Studies done between 1998 and 1999 in two Canadian cities showed that the average dietary intake of dioxins, furans and similar substances was 0.62 picograms per kilogram of body weight /day. This is well within the level considered tolerable by Joint Expert Committee on Food Additives.
If you are concerned about exposure to dioxins and furans, consider taking the following steps:
By taking these steps, you can reduce your family's exposure to dioxins and furans, and help to limit the overall release of these substances into the environment.
The Government of Canada is working to control, and if possible, eliminate releases of these substances into the environment to help protect Canadians against harm from dioxins and furans. Actions to date include:
These efforts are working. The latest inventory shows a 60 percent decrease since 1990 in the overall release of dioxins and furans from sources within Canada. Also, the levels of dioxins and furans in Canadian human milk, which were already low, went down by roughly 50 percent between the 1980s and the 1990s. It is expected that levels of dioxins in various sources in Canada will continue to decline in conjunction with ongoing pollution prevention and control activities.
The Government's work to control sources of dioxins and furans in Canada continues. A federal-provincial task force has updated the inventory of sources for these substances, and Canada-wide standards are being established to address releases from remaining manufactured sources. In addition, the Government is continuing to carry out food monitoring activities to identify, control and if possible, eliminate previously unknown sources of dioxin contamination.
Also, Health Canada is doing a comprehensive reassessment of the risks posed by dioxins. In the meantime, Health Canada has adopted the Joint Expert Committee on Food Additives' tolerable monthly intake for dioxins as a guideline for Canadians.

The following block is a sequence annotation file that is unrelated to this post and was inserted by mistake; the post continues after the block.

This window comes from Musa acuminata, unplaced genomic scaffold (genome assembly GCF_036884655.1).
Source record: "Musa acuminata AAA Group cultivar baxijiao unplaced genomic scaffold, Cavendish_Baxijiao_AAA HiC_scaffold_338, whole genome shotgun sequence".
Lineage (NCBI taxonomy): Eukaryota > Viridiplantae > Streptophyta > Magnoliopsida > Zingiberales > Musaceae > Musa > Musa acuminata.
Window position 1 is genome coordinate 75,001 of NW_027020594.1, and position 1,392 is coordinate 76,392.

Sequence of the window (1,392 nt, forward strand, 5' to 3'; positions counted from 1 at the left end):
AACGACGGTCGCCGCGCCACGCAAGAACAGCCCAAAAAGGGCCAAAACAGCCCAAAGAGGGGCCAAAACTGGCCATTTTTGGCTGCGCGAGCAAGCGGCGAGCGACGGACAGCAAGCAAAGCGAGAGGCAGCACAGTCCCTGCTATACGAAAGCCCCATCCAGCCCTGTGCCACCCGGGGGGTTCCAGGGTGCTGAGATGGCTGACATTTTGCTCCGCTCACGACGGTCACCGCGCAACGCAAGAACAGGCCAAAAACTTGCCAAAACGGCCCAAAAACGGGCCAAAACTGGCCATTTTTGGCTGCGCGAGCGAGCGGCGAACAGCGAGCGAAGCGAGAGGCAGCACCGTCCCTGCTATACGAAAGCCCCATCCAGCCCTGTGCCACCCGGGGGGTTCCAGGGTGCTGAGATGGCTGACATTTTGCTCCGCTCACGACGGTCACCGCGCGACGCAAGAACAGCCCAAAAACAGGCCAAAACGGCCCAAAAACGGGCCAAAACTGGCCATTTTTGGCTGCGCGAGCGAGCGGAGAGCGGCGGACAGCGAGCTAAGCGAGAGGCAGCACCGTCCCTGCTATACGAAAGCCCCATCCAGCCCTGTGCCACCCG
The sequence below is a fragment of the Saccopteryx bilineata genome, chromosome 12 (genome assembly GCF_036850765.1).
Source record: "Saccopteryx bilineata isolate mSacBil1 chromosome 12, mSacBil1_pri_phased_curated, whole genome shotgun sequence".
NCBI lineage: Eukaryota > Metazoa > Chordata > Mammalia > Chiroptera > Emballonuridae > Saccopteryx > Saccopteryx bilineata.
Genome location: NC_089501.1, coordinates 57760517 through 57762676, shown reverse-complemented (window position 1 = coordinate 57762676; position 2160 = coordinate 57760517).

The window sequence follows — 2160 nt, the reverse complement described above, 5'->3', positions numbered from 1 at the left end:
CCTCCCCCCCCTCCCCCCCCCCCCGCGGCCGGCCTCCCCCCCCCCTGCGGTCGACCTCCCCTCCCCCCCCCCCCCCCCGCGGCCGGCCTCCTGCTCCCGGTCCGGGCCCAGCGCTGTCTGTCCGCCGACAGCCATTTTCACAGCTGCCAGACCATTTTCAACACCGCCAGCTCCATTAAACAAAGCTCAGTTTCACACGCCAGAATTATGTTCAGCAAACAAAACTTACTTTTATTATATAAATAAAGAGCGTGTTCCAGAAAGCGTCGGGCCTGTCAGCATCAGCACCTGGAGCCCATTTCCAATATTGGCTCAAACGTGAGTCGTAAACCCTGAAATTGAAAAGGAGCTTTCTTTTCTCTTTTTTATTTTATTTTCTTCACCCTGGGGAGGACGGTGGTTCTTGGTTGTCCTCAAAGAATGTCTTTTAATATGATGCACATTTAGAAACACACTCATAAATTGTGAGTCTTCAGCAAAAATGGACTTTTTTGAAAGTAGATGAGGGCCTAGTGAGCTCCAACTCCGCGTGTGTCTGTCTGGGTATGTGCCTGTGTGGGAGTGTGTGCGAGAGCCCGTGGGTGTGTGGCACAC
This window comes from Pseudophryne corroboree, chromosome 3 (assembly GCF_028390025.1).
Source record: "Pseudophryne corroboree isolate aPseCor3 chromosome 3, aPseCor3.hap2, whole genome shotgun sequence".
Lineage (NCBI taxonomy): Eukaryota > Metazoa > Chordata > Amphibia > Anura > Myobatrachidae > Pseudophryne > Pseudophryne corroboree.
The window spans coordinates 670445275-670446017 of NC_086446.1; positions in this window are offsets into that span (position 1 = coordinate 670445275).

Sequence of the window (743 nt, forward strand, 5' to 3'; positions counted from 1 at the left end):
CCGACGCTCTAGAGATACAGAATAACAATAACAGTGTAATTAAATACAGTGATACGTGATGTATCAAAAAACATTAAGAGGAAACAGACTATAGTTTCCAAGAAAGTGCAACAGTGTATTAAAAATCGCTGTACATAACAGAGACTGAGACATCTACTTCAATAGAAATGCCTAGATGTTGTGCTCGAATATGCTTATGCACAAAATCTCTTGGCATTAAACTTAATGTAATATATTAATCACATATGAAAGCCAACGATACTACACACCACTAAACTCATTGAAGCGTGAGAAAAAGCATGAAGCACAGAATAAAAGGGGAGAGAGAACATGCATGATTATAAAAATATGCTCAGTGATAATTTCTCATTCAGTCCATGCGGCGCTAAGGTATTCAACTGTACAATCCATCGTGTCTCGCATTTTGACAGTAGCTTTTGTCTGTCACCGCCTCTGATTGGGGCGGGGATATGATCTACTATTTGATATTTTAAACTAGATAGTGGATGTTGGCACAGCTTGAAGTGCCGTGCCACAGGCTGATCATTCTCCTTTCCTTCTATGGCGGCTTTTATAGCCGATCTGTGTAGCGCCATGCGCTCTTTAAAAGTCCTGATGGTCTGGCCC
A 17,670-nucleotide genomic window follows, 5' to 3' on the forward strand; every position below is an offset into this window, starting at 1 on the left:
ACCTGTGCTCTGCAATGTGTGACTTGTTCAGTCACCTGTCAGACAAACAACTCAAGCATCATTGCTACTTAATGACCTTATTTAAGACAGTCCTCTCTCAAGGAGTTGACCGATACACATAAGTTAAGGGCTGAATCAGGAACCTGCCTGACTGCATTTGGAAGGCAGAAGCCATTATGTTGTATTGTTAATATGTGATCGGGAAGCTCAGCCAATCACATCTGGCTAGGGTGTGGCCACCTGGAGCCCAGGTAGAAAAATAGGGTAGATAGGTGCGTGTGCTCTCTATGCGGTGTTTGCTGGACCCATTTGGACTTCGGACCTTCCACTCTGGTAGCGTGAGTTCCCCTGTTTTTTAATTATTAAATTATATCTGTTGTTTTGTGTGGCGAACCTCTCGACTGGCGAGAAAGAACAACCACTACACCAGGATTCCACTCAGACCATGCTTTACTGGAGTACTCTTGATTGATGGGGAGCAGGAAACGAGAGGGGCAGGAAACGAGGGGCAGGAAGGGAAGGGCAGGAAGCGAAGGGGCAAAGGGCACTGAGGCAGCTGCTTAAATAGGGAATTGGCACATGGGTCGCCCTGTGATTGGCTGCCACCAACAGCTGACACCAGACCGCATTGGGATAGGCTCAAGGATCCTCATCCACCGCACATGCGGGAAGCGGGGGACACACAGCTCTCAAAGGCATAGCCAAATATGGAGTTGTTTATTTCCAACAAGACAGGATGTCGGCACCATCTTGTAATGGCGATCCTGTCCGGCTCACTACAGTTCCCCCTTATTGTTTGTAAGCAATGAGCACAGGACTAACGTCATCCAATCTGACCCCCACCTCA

For more information, contact:
Health Canada's Management of Toxic Substances Division
Room A724, Jeanne Mance Building #19
Ottawa, ON K1A 0K9
Telephone: (613) 957-3127
Health Canada's Food Program Web site.
Environment Canada - Persistent Organic Pollutants - POPs
For tips on safer ways to burn wood, visit Natural Resources Canada, Burn it Smart.
For more on the health effects associated with exposure to dioxins, see the following:
The World Health Organization's Safety Evaluation of Certain Food Additives and Contaminants.
The World Health Organization's Dioxins and their effects on human health.
The U.S. Environmental Protection Agency's Draft Dioxin Reassessment.
United States National Academy of Sciences Report, Dioxins and Dioxin-like Compounds in the Food Supply: Strategies to Decrease Exposure.
For information on herbicide use at National Defence, see the National Defence Web site.
For additional articles on health and safety issues go to the It's Your Health Web site.
You can also call toll free at 1-866-225-0709 or TTY at 1-800-465-7735*.
ę Her Majesty the Queen in Right of Canada,
represented by the Minister of Health, 2005
Updated: September 2005
Original: November 2001